Contact us

Dawn Simonson

Executive Director, Metropolitan Area Agency on Aging

Feb 052014
 February 5, 2014  Posted by  Aging in Place, Health
Bounleuth Gowing

Bounleuth Gowing,
Tai Chi leader

At the front of the small auditorium in north Minneapolis, Bounleuth Gowing flashes a brilliant smile as she coaxes participants to stretch, shift, align and move. Traditional Laotian music plays in the background as the 20 or so participants respond with graceful, synchronized movements using traditional Tai Chi forms.

The older adults are participating in Tai Chi: Moving for Better Balance, an evidence-based program introduced to the Lao Advancement Organization of America and other metro organizations serving older adults by David Fink, program developer at the Metropolitan Area Agency on Aging (MAAA). The goal of the program is to reduce falls by improving balance, strength, flexibility and physical performance in older adults. “We wanted to find an evidence-based fall prevention program that could be easily implemented by bilingual leaders for non-English speaking older adults, and Tai Chi: Moving For Better Balance has been excellent in meeting that need.”

Fuzhong Li, PhD, at the Oregon Research Institute, developed the community-based Tai Chi program and has offered three 2-day training sessions since 2012 sponsored by MAAA for prospective leaders in the metro area. Bounleuth and her co-leader, Danai Phongthani, and 44 other leaders have attended the training.

Boualay Inthavong

Boualay Inthavong,

“I was leading various type of classes before we started the Tai Chi program but it was hard to keep people involved or to see progress. The Tai Chi program provides a structure that people like and is easy for me to lead,” says Bounleuth. “We made some modifications to the program to fit our group and to keep it fresh and fun but we stick with the fundamentals of the program. Tai Chi is making a difference for our elders.”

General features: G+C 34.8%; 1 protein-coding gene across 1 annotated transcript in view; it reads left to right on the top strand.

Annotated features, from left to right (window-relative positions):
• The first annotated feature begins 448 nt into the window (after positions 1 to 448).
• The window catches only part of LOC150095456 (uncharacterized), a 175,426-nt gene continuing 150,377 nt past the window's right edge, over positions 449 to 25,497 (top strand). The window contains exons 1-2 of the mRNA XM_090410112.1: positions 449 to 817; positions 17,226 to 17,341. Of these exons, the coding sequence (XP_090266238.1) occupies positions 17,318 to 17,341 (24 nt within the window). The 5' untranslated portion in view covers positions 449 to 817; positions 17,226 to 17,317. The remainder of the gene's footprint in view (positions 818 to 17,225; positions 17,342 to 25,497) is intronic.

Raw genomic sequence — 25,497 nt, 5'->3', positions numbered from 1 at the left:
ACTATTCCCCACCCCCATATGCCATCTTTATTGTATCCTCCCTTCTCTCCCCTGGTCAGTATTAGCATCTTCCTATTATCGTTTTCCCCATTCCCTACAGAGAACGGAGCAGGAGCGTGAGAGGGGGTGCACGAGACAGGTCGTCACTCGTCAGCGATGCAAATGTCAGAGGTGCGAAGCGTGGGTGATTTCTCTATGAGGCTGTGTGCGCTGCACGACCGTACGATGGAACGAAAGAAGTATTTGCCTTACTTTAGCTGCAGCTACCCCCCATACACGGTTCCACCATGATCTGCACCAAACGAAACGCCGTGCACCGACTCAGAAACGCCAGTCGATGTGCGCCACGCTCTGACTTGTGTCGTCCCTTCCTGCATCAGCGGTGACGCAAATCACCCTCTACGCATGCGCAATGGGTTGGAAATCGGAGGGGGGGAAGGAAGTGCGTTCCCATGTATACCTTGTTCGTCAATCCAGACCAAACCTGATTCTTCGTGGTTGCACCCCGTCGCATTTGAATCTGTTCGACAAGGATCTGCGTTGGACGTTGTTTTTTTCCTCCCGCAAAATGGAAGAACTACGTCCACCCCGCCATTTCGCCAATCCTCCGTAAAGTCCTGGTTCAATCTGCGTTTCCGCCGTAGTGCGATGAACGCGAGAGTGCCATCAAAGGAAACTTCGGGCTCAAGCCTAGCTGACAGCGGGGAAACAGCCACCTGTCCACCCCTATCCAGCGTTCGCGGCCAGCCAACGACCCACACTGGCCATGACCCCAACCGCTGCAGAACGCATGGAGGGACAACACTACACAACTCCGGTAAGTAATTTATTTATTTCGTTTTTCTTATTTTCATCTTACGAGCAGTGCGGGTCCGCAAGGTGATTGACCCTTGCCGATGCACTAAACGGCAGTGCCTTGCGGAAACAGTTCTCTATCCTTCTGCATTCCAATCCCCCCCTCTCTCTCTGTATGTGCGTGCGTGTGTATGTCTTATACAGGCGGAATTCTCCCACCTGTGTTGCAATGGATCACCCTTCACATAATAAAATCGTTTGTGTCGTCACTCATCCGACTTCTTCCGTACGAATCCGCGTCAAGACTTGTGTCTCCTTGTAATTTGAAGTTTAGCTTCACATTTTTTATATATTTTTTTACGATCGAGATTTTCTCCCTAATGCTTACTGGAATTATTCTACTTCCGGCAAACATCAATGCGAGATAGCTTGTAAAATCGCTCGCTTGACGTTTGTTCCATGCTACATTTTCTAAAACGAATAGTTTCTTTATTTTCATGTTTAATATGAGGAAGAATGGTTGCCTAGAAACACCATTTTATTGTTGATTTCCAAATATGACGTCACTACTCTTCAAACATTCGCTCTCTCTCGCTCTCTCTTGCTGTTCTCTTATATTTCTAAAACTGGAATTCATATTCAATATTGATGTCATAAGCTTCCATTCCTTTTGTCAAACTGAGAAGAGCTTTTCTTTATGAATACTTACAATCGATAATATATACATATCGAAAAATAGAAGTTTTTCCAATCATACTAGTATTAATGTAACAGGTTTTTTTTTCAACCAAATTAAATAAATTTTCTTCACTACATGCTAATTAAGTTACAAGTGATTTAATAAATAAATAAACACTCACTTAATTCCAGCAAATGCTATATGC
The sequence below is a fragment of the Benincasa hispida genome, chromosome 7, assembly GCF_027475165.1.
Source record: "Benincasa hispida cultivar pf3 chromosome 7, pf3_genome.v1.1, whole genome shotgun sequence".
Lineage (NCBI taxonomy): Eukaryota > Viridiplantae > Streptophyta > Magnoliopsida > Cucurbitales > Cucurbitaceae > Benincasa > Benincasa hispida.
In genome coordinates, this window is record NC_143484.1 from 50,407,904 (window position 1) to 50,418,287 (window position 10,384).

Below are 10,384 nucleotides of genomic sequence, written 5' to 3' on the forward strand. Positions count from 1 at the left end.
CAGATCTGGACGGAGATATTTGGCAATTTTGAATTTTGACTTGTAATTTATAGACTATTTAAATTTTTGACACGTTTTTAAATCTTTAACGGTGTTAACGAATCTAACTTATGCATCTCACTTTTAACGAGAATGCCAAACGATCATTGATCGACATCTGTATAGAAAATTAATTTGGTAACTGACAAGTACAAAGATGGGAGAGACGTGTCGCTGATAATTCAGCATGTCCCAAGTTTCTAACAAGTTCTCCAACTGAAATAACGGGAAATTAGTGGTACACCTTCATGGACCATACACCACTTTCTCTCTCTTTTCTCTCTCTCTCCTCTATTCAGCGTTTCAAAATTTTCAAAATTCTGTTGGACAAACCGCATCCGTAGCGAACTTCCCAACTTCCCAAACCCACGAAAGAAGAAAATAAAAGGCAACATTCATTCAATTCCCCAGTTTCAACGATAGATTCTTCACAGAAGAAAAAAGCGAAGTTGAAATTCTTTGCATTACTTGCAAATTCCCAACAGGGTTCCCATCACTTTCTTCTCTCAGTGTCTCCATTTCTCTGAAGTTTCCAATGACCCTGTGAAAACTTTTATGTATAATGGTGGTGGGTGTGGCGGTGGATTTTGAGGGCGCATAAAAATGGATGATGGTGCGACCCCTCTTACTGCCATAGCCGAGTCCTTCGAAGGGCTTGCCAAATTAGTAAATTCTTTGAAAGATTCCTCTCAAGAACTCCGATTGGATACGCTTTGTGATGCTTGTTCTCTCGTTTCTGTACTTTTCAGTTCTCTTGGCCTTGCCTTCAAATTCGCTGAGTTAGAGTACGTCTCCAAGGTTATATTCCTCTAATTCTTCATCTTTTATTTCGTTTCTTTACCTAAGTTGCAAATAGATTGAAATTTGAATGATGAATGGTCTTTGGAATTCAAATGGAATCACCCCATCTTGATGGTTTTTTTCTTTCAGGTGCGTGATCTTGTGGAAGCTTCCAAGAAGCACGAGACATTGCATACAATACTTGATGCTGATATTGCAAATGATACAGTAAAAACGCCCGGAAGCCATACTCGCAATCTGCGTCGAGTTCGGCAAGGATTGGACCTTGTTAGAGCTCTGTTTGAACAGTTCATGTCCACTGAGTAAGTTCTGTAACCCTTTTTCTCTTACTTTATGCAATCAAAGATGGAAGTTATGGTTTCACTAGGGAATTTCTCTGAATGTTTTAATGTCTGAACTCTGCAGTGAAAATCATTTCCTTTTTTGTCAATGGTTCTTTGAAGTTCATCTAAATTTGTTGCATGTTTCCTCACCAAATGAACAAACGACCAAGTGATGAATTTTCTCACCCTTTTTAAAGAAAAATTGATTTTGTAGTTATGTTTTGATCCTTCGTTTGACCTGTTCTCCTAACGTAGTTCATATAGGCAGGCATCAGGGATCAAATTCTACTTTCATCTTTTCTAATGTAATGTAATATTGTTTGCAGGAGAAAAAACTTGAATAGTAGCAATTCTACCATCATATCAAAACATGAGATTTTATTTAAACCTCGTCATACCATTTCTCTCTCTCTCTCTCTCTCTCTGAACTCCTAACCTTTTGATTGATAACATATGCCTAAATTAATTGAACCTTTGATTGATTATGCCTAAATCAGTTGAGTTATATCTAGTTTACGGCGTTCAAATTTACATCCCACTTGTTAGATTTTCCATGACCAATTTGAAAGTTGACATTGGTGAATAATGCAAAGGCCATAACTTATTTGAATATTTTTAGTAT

Boualay Inthavong and Sy Inthachinda, participants in the Tai Chi program, came to America from Laos in the late 1970s and early 1980s as refugees after a Communist government came to power in Laos in 1975.

Sy Inthachinda

Sy Inthachinda,

Boualay and Sy praise the Tai Chi class. “It makes me feel better. I have learned to move in different ways and I enjoy socializing with others before and after the class,” says Boualay. According to Sy, “Before I started the class, I needed a cane to walk. Now I walk without a cane . . . and I walk fast!”

“Our elders like the class very much and don’t want to miss it,” says Bounleuth. “Many of them schedule their appointments around the class. If someone needs to miss a class, I usually get a call saying, ‘don’t take me off the list, I will be back for the next class.’”

You might think that the older adults in northwest Minnesota, predominately of Scandinavian and German descent, would be less likely to take to Tai Chi. Karen Lenius, Senior Programs/RSVP director for the Mahube-Otwa Community Action Partnership is quick to say that’s not true.

Her organization partners with the Land of the Dancing Sky Area Agency on Aging and Central Minnesota Council on Aging to offer Tai Chi in 13 sites in five counties across northwestern Minnesota. Dr. Li has offered two training sessions in the area, training 30 volunteers to lead the Tai Chi sessions. Karen estimates that 196 older adults participate regularly in the Tai Chi programs. “The program is so good for strengthening the core of the body,” says Karen. “After Tai Chi, people have a much better ability to move without over extending. They have improved balance and much less chance of falling.”

Participants in northwestern Minnesota

Participants in northwestern Minnesota